Arajet, a discount airline based in the Dominican Republic, is set to launch flights between that country and Toronto and Montreal this fall, marking the latest entrant to an already crowded field of low-cost carriers.

The announcement — four round trips per week to each of the two cities — comes just two weeks after U.S. budget airline Breeze Airways made a pitch to Quebecers bound for Florida.

Unlike many low-price players, Arajet CEO Victor Pacheco said his strategy will bank on a hub-and-spoke model that connects passengers from far-flung airports via the airline's hub of Santo Domingo, his home country's capital.

As proof, well over half of the 10,000-plus Arajet tickets sold to Canadians so far are for other destinations in the Caribbean and Central and South America, to be reached via connecting flights from the Dominican Republic, he said.

"The ULCCs (ultra-low-cost carriers) are mainly point-to-point airlines," Pacheco said in an interview. "We’re bidding on connections. And if we didn't have that, it would be very difficult then to compete with Canadian carriers."

Though no other airlines fly direct between Santo Domingo and Canada, Air Canada, United Airlines and American Airlines all touch down there regularly. Meanwhile, rapidly expanding discount carriers try to woo Canadians with cheap flights to an array of sun-splashed destinations.

"We have been in an absolutely unprecedented period of boom demand. 2023 is largely eclipsing 2019, which was one of the best years prior to the pandemic," said aviation consultant Rick Erickson.

Despite the spread of travel fever, "it's increasingly becoming a crowded market, certainly here in Canada," he continued. "If this was a Canadian operation, I would say they wouldn't have a hope in hell." 

Erickson cited "visiting friends and relatives" as well as vacation properties as big drivers of international air travel.

More than 700,000 tourists from Canada visited the Dominican Republic last year, according the latter's tourism ministry, following an "open skies" agreement in February between the two countries that allows carriers to operate freely between them.

“I think the pie is growing," Pacheco said. "Competitors do react to us, they lower prices as well. And that means that now more people have access to travel even with them."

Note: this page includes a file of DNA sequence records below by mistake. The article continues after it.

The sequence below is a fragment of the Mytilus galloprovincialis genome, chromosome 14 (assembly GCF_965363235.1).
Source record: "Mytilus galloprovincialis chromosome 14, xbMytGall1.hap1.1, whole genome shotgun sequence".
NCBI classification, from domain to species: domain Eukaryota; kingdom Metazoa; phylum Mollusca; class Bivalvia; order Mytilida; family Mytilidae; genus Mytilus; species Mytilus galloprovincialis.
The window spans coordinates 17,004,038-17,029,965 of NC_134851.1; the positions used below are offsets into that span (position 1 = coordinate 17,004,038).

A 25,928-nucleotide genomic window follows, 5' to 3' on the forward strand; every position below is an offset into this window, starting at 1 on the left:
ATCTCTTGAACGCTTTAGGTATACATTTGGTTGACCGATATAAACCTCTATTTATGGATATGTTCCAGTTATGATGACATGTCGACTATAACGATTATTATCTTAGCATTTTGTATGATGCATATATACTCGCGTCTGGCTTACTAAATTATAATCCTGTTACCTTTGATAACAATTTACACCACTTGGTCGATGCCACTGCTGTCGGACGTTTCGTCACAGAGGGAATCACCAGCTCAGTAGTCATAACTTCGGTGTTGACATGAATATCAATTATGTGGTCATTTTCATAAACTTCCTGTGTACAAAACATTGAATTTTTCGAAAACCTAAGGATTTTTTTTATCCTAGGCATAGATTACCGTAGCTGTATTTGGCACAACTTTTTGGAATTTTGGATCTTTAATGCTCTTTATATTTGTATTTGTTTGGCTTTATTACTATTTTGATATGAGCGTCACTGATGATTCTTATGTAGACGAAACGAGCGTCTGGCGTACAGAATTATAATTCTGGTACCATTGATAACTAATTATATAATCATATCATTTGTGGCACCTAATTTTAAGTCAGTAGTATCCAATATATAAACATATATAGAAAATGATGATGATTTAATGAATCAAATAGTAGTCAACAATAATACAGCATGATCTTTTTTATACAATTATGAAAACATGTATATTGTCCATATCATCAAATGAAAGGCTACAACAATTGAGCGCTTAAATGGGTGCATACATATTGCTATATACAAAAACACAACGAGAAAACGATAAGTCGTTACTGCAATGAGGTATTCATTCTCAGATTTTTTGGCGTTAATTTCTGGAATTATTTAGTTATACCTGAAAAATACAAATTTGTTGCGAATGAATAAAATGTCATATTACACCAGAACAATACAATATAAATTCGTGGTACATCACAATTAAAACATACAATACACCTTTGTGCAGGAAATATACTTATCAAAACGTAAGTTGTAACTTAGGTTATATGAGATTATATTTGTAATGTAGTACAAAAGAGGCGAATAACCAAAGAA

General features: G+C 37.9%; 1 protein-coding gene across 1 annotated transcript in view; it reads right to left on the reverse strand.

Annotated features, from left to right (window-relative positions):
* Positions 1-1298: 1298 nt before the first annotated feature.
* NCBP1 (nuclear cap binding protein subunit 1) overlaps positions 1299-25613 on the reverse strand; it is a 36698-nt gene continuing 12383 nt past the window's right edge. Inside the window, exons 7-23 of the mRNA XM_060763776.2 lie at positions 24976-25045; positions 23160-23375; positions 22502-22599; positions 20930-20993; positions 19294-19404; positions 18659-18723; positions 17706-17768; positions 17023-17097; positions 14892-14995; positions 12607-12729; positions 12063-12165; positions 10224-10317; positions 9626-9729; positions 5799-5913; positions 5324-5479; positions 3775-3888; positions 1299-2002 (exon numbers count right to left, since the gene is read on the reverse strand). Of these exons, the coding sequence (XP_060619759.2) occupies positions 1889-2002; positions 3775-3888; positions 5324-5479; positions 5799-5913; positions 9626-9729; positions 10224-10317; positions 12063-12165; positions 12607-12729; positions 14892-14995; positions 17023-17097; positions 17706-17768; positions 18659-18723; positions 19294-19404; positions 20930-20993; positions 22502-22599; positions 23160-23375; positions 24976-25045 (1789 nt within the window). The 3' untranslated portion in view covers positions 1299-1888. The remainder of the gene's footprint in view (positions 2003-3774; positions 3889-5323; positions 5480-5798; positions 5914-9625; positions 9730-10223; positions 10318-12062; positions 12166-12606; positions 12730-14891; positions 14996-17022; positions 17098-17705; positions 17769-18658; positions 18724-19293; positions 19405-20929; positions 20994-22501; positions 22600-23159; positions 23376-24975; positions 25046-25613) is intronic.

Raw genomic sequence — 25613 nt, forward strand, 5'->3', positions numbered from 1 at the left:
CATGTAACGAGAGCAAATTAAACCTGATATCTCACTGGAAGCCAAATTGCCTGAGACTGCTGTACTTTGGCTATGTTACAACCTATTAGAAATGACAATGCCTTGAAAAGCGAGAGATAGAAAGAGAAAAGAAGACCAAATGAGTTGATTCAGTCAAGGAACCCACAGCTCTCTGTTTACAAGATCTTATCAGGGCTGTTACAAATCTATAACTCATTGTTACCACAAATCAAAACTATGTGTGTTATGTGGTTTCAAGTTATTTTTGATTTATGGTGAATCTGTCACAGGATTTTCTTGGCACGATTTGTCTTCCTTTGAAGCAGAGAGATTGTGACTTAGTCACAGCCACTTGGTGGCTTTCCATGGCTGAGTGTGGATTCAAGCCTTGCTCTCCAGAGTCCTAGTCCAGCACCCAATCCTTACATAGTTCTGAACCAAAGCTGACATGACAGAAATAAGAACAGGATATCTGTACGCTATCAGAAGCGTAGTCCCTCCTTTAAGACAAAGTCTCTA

By the end of next year, Flair Airlines aims to beef up its fleet to 26 planes from 21 now, and Lynx Air to 17 aircraft from its current nine. The latter's inaugural flight only took off in April 2022, while Flair launched in late 2017, illustrating Canada's increasingly congested skies of late.

Canada Jetlines also flies to a handful of sun destinations, while Porter Airlines — though not a budget carrier — plans to grow its fleet to 79 by 2025 from 46 currently.

Meanwhile, Utah-based Breeze Airways said the two-year-old company will fly passengers between Orlando and Plattsburgh, N.Y. — about 100 kilometres south of Montreal — three days a week starting at $80 in late November.

Ironically, the door to the travel market opened up when international travel shut down during the COVID-19 pandemic, Arajet's CEO said.

“The grounding of the Max combined with the pandemic — I think that there was a moment or a small window of time where there was an opportunity (for low-cost airlines) to be able to access and get deals," he added, noting how carriers sprouted after airlines, leasing companies and manufacturers sought to dump planes in 2020.

He said the greater availability of the Boeing 737 Max 8 was a key selling point — for Arajet as well as other small airlines such as Flair and Lynx that rely heavily on the 189-seat narrow-body.

The Max 8 was grounded for 20 months after two crashes in 2018 and 2019 that killed 346 people, including 18 Canadians.

Backed by Boston-based majority investor Bain Capital, the 10-aircraft Arajet will launch direct routes to Santo Domingo from Toronto and Montreal on Oct. 24 and Nov. 7, respectively, with one-way trips starting at $98. A single carry-on bag can cost between $40 and $100, depending on when it's selected — during booking or at the check-in counter, for example.

Bain's deep pockets as well as its majority stake in Virgin Australia and minority slice of Icelandair mean Arajet has "the backing in order to purchase aircraft directly from Boeing" — rather than relying solely on leases, as many start-up ULCCs do — Pacheco said.

The company, which has ordered 20 planes from Boeing with an option for 15 more — on top of the 10 currently in its fleet — now flies to 22 destinations in 15 countries.

“We're bringing Latin America basically at the feet of Canada," Pacheco said.

This report by The Canadian Press was first published Oct. 2, 2023.